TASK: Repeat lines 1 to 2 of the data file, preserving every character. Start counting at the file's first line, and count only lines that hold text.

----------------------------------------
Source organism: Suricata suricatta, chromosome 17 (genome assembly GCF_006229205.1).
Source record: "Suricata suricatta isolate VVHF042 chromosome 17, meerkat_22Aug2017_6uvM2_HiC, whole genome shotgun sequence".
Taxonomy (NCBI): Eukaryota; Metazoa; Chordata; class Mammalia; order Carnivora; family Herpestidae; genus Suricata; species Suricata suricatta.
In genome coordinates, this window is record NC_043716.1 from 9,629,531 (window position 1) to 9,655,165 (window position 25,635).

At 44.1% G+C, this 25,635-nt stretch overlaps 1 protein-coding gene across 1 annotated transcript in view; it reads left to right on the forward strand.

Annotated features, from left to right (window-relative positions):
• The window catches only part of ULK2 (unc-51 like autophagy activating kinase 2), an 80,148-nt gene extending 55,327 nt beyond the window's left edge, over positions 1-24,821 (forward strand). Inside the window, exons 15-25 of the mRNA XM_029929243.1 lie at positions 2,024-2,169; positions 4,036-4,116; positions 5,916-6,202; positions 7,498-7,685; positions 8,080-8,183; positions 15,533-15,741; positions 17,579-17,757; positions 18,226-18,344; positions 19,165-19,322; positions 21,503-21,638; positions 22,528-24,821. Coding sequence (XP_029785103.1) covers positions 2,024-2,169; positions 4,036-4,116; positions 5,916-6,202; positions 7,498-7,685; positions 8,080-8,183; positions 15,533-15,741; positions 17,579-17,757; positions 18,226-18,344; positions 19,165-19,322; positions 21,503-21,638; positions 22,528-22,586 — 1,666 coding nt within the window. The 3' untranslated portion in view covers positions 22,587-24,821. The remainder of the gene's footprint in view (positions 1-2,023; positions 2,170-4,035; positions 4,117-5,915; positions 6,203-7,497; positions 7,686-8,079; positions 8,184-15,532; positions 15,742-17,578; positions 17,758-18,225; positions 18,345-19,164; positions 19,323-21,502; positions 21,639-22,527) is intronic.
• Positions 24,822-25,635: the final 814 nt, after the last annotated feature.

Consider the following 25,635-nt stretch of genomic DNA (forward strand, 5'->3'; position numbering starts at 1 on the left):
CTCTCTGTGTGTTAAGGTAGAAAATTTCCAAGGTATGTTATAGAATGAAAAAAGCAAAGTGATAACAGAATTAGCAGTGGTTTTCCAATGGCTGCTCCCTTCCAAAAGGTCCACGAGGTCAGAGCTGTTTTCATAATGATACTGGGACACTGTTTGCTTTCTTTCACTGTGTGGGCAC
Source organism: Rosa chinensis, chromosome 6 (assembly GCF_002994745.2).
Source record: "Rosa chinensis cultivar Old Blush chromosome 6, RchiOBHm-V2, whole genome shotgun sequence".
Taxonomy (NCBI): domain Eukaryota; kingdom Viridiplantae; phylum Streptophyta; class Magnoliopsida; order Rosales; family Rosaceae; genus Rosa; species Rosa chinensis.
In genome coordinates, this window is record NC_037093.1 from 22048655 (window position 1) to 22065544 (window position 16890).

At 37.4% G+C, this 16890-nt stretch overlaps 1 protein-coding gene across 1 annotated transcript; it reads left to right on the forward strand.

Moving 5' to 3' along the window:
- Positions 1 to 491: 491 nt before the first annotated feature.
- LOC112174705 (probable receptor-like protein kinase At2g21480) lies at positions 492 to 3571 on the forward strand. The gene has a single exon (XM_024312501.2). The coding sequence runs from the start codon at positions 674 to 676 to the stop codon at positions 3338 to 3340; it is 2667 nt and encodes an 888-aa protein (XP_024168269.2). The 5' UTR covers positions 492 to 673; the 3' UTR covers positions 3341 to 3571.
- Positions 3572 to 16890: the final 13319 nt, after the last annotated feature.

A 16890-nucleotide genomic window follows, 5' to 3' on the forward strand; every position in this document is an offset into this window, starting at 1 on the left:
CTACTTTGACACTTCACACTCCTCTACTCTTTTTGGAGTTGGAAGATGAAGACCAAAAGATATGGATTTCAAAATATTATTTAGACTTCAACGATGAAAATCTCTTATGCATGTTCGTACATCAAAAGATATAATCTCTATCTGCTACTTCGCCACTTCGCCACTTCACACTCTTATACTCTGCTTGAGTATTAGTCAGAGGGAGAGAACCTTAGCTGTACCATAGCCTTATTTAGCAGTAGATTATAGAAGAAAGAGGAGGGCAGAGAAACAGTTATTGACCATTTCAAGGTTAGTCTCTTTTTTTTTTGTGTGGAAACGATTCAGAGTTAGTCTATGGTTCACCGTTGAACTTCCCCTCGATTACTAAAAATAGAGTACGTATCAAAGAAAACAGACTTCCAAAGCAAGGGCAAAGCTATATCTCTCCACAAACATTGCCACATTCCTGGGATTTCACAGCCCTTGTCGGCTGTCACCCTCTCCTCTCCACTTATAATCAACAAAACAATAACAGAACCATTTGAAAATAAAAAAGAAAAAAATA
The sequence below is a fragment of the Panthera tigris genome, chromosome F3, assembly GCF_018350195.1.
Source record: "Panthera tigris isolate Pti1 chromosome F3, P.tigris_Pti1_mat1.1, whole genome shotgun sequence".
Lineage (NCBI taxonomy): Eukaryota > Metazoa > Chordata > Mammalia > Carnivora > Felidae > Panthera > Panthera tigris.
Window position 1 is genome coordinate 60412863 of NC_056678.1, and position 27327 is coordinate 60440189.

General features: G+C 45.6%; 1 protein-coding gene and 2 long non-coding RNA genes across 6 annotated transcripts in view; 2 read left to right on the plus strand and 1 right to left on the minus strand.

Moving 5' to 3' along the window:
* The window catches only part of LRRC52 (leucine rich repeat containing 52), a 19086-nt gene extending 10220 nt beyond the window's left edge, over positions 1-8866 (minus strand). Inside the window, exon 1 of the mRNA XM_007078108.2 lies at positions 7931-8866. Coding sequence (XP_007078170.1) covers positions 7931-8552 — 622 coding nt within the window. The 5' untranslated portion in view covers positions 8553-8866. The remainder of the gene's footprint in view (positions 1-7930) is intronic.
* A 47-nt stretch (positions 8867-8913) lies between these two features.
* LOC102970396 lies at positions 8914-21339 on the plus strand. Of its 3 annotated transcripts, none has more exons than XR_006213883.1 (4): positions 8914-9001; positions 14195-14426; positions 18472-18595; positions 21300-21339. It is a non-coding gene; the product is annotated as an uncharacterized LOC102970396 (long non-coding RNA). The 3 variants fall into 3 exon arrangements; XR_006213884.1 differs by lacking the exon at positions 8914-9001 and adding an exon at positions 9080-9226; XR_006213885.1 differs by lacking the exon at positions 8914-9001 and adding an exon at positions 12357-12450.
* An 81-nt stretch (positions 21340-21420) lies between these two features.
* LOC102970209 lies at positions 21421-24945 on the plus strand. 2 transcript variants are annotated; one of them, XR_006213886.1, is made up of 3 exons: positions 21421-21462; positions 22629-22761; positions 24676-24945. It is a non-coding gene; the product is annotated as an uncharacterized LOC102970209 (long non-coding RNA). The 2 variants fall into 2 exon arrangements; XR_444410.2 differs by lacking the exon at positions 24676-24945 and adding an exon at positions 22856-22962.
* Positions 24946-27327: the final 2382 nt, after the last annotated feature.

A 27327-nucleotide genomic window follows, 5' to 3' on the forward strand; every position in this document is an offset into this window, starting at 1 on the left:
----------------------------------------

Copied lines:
Source organism: Suricata suricatta, chromosome 17 (genome assembly GCF_006229205.1).
Source record: "Suricata suricatta isolate VVHF042 chromosome 17, meerkat_22Aug2017_6uvM2_HiC, whole genome shotgun sequence".